Can Meningococcal Disease be prevented and are there treatment options?

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Meningococcal disease can be prevented by refraining from travel to areas where outbreaks are occurring and by avoiding overcrowded areas.  Because smoking and second-hand smoke exposure have also been found to increase the risk of meningococcal disease, smoking cessation and limiting exposure to secondhand smoke may reduce meningococcal disease risk. 

Good hygiene practices can help prevent the spread of the disease. Not sharing utensils, drinking glasses, food, towels, toothbrushes, and lipstick are effective ways to prevent transmission of the disease. 

Prophylactic antibiotics such as rifampin, ciprofloxacin, ceftriaxone, or penicillin can be used to prevent the spread of meningococcal disease among family members or close contacts of a person diagnosed with meningococcal disease.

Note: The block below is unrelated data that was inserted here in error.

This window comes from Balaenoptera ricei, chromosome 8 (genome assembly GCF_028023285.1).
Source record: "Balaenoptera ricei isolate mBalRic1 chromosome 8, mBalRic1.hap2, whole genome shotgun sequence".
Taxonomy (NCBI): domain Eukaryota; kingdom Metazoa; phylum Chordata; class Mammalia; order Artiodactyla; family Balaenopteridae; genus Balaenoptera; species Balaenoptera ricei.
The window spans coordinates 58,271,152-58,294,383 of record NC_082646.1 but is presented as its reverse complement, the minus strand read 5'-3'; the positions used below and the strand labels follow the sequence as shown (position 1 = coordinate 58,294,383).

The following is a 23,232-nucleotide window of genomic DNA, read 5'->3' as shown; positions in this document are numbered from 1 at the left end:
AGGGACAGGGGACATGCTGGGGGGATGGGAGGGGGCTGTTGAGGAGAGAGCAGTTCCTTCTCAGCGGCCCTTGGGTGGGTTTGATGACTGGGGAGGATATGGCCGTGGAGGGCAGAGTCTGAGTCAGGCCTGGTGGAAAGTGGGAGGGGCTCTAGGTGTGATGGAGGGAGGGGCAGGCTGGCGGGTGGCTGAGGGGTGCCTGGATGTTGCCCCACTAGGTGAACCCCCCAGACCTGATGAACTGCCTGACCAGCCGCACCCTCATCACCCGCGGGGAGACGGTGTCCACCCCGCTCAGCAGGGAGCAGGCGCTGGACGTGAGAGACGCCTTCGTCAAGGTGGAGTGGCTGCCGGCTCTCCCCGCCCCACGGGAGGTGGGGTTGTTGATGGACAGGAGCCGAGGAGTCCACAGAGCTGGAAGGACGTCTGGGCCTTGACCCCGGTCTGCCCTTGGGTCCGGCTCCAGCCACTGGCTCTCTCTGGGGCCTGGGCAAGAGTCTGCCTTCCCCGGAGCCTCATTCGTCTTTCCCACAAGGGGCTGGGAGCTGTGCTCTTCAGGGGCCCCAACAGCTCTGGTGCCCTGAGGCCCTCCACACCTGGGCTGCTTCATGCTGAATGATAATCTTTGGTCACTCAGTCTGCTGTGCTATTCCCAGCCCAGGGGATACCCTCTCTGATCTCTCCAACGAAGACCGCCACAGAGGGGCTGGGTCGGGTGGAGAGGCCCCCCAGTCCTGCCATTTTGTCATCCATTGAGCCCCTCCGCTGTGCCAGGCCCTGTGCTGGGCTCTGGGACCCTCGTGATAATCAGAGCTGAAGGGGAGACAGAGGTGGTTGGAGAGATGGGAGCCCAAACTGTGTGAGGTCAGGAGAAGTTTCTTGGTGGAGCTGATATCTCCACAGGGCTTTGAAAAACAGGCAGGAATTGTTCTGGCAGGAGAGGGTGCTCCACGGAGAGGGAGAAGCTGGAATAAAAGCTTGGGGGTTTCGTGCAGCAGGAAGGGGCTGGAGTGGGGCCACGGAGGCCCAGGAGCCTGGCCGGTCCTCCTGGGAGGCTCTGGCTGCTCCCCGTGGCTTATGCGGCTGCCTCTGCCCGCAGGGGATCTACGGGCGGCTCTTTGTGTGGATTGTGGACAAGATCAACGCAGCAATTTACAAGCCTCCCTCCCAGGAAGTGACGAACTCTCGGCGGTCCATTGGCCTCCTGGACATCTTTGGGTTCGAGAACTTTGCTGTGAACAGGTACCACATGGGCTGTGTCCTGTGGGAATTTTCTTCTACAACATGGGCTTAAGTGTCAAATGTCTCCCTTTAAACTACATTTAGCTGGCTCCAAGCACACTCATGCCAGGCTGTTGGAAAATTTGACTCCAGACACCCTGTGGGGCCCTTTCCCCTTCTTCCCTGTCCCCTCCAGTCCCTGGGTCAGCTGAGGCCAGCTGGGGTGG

Invasive meningococcal disease is treated with antibiotics, and currently cephalosporins such as ceftriaxone and cefotaxime, are considered to be most effective against the disease.  Blood and/or cerebral spinal fluid (CSF) is collected and tested to determine the presence of infection. These samples are also cultured to determine what specific bacteria are present so the most appropriate antibiotic can be selected to treat the disease. 

Antibiotic-resistant serogroup Y meningococcal strains have emerged and in 2020, of the 41 isolates of meningococcal serogroup Y available to the CDC for analysis, 8 were found to be resistant to ciprofloxacin and penicillin, and 13 were found to be resistant to penicillin only. Additionally, two cases of penicillin-resistant were found in non-US residents who sought care in the US.